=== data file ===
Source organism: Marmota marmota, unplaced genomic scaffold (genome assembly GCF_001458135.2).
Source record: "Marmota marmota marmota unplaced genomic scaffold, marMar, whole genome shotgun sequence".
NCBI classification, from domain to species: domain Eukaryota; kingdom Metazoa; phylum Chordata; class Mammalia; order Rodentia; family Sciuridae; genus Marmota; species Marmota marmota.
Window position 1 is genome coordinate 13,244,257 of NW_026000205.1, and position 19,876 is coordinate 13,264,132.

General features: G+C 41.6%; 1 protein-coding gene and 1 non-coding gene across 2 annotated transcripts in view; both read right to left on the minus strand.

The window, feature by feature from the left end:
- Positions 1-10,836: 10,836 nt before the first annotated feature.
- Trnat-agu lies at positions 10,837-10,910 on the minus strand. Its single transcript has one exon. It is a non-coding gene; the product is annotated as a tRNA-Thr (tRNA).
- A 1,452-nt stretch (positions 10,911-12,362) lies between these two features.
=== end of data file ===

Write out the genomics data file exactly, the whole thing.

Source organism: Marmota marmota, unplaced genomic scaffold (genome assembly GCF_001458135.2).
Source record: "Marmota marmota marmota unplaced genomic scaffold, marMar, whole genome shotgun sequence".
NCBI classification, from domain to species: domain Eukaryota; kingdom Metazoa; phylum Chordata; class Mammalia; order Rodentia; family Sciuridae; genus Marmota; species Marmota marmota.
Window position 1 is genome coordinate 13,244,257 of NW_026000205.1, and position 19,876 is coordinate 13,264,132.

General features: G+C 41.6%; 1 protein-coding gene and 1 non-coding gene across 2 annotated transcripts in view; both read right to left on the minus strand.

The window, feature by feature from the left end:
- Positions 1-10,836: 10,836 nt before the first annotated feature.
- Trnat-agu lies at positions 10,837-10,910 on the minus strand. Its single transcript has one exon. It is a non-coding gene; the product is annotated as a tRNA-Thr (tRNA).
- A 1,452-nt stretch (positions 10,911-12,362) lies between these two features.